When it comes to global population projections beyond 2050, there are only the occasionally published UN long-term projections as well as the IIASA world population projections for comparison. In 2004, the UN Population Division published a study entitled World population to 2300 (United Nations 2004) in which different long-term scenarios were presented for all countries in the world by extending their usual projections to 2050 by another 250 years. While life-expectancy was assumed to continue to increase over the entire period although at a decelerating rate, the fertility scenarios defined were all very close to replacement level. Of the three long-term fertility assumptions, the low one assumed universal convergence to 1.85, the high one to 2.35 and the medium one to whatever the replacement level might be (somewhat below 2.1 under good mortality conditions). It is interesting to note that the fertility level of 1.85, which in the projections to 2050 is assumed to be the convergence level of the medium variant (with the low variant being 1.35) for the long-range projections, is the lowest fertility scenario presented. But even these very small differences in the long-term fertility levels produce significantly different long-term global population sizes: by 2100, the resulting populations are 5.5 (low), 9.1 (medium) and 14.0 (high) billion, and by 2200, the differences further increase to 3.2, 8.5 and 21.2 billion, respectively. Hence, the medium scenario results in some sort of population stabilization in the very long run, but only because global long-term fertility is assumed to remain constant exactly at the replacement level of fertility—a level that is defined as the one producing long-term stationarity. Minor deviations to the lower side will produce significant population decline and to the higher side will result in substantial long-term increases.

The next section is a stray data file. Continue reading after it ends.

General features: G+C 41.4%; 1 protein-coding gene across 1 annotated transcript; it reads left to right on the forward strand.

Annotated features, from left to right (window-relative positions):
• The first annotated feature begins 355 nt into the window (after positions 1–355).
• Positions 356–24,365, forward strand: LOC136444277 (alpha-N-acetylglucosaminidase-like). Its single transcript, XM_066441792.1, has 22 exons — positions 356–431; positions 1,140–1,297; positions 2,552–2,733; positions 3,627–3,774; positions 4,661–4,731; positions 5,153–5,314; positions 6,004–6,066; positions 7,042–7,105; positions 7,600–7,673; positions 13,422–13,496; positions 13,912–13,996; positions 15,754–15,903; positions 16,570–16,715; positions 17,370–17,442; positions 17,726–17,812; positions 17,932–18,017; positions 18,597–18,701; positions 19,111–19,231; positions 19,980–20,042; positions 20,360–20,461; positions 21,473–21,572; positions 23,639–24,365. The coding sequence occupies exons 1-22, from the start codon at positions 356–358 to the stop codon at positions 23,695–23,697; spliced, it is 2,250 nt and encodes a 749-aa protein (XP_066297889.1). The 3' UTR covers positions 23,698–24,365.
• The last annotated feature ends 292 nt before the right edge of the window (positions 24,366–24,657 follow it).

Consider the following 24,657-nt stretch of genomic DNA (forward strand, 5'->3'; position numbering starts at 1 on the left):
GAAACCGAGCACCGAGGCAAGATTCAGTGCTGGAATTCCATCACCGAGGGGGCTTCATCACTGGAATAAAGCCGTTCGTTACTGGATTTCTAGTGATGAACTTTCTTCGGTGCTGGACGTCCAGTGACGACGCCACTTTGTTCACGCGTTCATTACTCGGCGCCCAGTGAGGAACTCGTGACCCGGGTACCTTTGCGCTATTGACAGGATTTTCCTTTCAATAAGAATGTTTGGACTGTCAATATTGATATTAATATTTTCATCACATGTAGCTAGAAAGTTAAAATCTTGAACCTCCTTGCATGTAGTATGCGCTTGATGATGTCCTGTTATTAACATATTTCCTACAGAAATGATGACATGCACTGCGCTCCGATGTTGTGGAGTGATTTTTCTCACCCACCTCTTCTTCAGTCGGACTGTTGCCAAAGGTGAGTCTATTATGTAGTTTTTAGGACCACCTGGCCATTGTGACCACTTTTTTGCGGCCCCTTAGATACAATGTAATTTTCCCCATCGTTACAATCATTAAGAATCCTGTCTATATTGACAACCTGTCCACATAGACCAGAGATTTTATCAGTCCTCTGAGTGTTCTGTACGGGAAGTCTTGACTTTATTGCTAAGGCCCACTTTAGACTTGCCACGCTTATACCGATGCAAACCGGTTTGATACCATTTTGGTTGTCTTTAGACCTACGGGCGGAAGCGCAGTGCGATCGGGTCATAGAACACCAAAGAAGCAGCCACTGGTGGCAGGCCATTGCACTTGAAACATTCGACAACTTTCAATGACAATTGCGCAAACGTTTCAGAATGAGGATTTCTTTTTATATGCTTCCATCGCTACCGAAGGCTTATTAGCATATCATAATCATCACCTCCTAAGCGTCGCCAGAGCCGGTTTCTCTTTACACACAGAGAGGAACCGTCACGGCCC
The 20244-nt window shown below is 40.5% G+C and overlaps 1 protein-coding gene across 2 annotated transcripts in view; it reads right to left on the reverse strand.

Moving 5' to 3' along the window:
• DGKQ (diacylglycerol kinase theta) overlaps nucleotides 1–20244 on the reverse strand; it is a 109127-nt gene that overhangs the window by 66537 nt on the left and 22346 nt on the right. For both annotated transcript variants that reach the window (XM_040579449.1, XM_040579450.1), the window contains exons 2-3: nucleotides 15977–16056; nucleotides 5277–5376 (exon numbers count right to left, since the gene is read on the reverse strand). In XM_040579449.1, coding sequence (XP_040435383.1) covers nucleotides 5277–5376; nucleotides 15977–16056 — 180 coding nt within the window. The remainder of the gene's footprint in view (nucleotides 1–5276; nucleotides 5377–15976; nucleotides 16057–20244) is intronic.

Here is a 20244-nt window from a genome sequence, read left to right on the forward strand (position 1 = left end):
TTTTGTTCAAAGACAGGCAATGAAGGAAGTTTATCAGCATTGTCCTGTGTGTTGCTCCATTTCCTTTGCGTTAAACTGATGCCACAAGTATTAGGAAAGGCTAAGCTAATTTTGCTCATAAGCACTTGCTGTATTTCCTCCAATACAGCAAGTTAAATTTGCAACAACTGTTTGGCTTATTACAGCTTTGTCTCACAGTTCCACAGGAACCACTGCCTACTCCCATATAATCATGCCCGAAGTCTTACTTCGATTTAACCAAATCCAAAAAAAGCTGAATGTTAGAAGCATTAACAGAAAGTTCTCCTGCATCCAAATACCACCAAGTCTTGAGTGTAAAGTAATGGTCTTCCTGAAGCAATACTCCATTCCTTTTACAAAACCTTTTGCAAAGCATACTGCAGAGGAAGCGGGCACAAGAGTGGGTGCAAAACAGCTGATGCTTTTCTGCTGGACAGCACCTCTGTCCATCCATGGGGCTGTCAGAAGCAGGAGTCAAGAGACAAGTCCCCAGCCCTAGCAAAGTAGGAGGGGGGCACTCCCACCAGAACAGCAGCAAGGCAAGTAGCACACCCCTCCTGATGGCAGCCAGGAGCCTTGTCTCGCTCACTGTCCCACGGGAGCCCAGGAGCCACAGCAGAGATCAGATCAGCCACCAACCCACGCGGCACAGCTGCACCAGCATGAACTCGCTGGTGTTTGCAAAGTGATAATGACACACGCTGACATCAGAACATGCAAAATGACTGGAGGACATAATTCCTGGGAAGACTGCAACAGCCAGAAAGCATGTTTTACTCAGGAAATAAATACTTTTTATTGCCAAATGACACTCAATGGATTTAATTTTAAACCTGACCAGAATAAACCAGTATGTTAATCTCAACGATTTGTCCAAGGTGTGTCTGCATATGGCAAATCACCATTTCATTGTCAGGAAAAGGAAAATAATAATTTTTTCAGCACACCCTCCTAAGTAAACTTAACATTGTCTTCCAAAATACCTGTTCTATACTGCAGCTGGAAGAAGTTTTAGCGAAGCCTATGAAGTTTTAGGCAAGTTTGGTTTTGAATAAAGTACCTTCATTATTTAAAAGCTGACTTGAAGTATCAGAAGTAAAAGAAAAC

Lutz & Scherbov (2008) recently published another set of long-term global projections, which extends the IIASA probabilistic population projections—which go to 2100—further into the future by defining scenarios covering a wider range of possible future fertility levels. Selected findings are shown in figure 1 and were discussed in a recently published editorial in the Journal of the Royal Statistical Society entitled Towards a world of 2–6 billion well-educated and therefore healthy and wealthy people (Lutz 2009a). The extension scenarios start in 2080 (the year until which the assumptions for the probabilistic projections were defined); some scenarios continue from the level of the median of the projected distribution; others from the upper and lower bounds of the projected 90 per cent uncertainty range (figure 1).

Figure 1.
Total world population in billions: probabilistic projections until 2100. Yellow, 95% interval; green, 60%; blue, 20% and extensions to 2200. The scenarios shown combine different levels of total fertility rate as indicated with the assumption that life-expectancy ...

The figure clearly illustrates what has been discussed above with regard to the UN long-range projections. In the long run global fertility levels below 2.0 will result in population decline and above 2.0 in long-term population increase. But the figure also illustrates that there is a real chance that global population could fall below its current size by the middle of the next century, even if global fertility levels were somewhat higher than what is being experienced in Europe today.

5. Proposal for use of population projections in food security assessments

The criteria for recommending a specific population projection to be used for the assessment and planning of global food security include both the widespread use and acceptance by major international agencies as well as substantive dimensions, such as the detail of relevant information, its scientific basis and the plausibility of the assumptions made.